The Most Popular Lenses for Wildlife Photographers

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The Most Popular Lenses for Wildlife Photographers

Wildlife can be a tricky subject to photograph. Many animals run away when photographers creep closer to create the perfect photo, and some animals are far too dangerous to photograph up close. Wild animal sightings are also unpredictable, which makes it hard to get the angles and lighting conditions right. The right lens can help solve many of these problems. Some lenses let photographers take photos of natural subjects without getting too close, whereas others provide highly accurate renderings of the animal in its natural surroundings.

 

Choosing lenses for wildlife photography

When choosing lenses for wildlife photography, there are two important things to consider: focal length and aperture. These aspects dictate how far away photographers can be from the subject when shooting and how much light enters the lens.

Focal length

Focal length describes the lens's angle of view, which determines how much the lens can magnify its subject. Lenses with long focal lengths have greater magnifying power, which means that they are useful for photographing things that are far away. This usually comes in handy for wildlife photography. Focal length is always expressed in millimetres.

Maximum aperture

Maximum aperture describes how much a lens opens and closes, which affects how much light it lets in. This is usually expressed with the letter "f" and a number. Lenses with lower f-numbers open up wider and let in more light, which makes them faster. Lenses with higher f-numbers have smaller light-gathering areas and are much slower.

In terms of wildlife photography, lenses with lower f-numbers are useful in situations with low natural light and capture sharp images of moving subjects. Lenses with higher f-numbers produce sharper images in environments with lots of light but do not work well with fast-moving animals.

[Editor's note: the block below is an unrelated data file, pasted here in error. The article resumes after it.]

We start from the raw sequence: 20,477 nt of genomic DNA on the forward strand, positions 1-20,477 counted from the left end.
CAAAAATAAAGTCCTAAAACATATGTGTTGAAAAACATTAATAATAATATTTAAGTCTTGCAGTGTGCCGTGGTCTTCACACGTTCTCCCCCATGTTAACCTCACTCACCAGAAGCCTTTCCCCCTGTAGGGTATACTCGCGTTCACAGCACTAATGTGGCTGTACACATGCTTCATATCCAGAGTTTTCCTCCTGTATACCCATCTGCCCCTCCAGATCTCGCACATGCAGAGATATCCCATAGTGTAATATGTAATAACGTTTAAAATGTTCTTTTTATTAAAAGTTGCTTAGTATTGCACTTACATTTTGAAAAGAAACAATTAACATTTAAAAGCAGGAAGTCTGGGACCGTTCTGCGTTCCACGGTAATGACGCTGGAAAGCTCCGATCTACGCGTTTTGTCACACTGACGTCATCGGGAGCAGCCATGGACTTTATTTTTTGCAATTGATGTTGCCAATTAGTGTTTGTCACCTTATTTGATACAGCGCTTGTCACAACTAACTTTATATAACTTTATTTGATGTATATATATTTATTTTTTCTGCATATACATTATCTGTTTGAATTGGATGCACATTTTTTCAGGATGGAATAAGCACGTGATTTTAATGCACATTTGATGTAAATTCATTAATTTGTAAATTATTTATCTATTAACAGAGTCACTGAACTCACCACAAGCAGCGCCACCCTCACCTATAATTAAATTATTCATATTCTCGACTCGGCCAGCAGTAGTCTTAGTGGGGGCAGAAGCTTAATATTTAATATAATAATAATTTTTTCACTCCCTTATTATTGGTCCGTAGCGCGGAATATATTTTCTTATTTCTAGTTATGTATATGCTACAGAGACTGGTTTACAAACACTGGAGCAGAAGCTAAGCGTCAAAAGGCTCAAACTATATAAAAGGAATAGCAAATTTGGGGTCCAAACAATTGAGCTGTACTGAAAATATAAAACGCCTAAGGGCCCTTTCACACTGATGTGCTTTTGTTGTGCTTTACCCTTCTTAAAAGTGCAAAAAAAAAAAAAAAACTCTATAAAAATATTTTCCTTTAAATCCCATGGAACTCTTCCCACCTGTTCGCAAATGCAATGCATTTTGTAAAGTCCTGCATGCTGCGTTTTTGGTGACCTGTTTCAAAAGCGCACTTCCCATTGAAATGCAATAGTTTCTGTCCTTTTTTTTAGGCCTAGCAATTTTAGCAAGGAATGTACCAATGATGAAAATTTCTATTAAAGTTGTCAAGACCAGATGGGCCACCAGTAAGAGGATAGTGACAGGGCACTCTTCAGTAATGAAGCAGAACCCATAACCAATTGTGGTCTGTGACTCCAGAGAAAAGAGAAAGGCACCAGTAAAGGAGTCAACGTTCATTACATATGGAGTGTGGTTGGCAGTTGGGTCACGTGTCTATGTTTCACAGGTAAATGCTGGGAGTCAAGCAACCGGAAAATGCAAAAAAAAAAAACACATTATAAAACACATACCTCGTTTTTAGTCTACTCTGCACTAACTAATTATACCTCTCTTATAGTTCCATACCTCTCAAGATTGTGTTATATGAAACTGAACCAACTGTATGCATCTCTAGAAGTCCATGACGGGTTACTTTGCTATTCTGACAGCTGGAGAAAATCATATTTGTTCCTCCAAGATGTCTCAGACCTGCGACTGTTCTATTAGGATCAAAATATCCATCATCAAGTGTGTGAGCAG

Telephoto

Telephoto lenses are among the most popular for wildlife photographers. Telephoto lenses have focal lengths greater than 70mm. This lets photographers zoom in on subjects that are far away without getting closer to the subject. A 200mm or 300mm lens, such as the Nikon 300mm f/2.8G VR II or the Canon 100-400mm f/5.6 IS, is usually sufficient for wildlife photos, but photographers may want to use 400mm or 500mm lenses, such as the Canon 500mm f/4 IS or the Nikon 400f/2.8G VR, for subjects that are very far away, such as birds in flight or animals in the water.

Teleconverter

Teleconverters, or extenders, are not stand-alone lenses, but they can help get more focal length out of existing lenses. Telephoto lenses tend to be expensive, so photographers on a budget may not be able to afford several different complete lenses with different focal lengths. Teleconverters are a great budget solution when a photographer does not need an extremely long 600mm focal length often enough to justify buying a 600mm lens, but they find tele-extenders useful to have on hand for those few times they do need them.

 

Superzoom

A superzoom lens is a cross between a standard lens and a telephoto lens. These can take shots in standard zoom ranges under 70mm and telephoto ranges over 70mm. Superzoom lenses are popular with wildlife photographers who do not want to carry a lot of heavy gear when they hike into the wilderness. They are also popular with beginners who do not want to invest a lot of money in several different lenses. Superzoom lenses can compromise on image quality, so photographers who are only happy with the sharpest photos should opt for telephoto lenses.

 

Wide-angle

Wide-angle lenses have short focal lengths of around 24mm to 35mm. They are ideal for taking photos that incorporate the landscape as well as the animal in the shot. Wide-angle lenses are not ideal for close-up photos of animals, but they can be useful for taking landscape photos that include wildlife or for photographing large groups or herds of animals.

 

Macro

Photographers typically use macro lenses to take extreme close ups. They have magnification ratios larger than 1:1. Macro lenses, such as Nikon's Micro-NIKKOR lenses or the Canon MP-E65 f/2.8 1-5X, are very useful for photographing insects, spiders, and other small wildlife.

 

How to buy camera lenses on eBay

Sellers on eBay offer a large inventory of lenses and teleconverters compatible with many different camera brands. You can search for lenses by manufacturer, lens type, or focal length, or you can simply perform a general search for "camera lens". If you want to narrow the search to a specific type of lens, then use filters to trim the list of results by lens type, brand, focal length, or maximum aperture. Look for lenses that come bundled together or with other useful camera accessories at a lower price than buying them separately.

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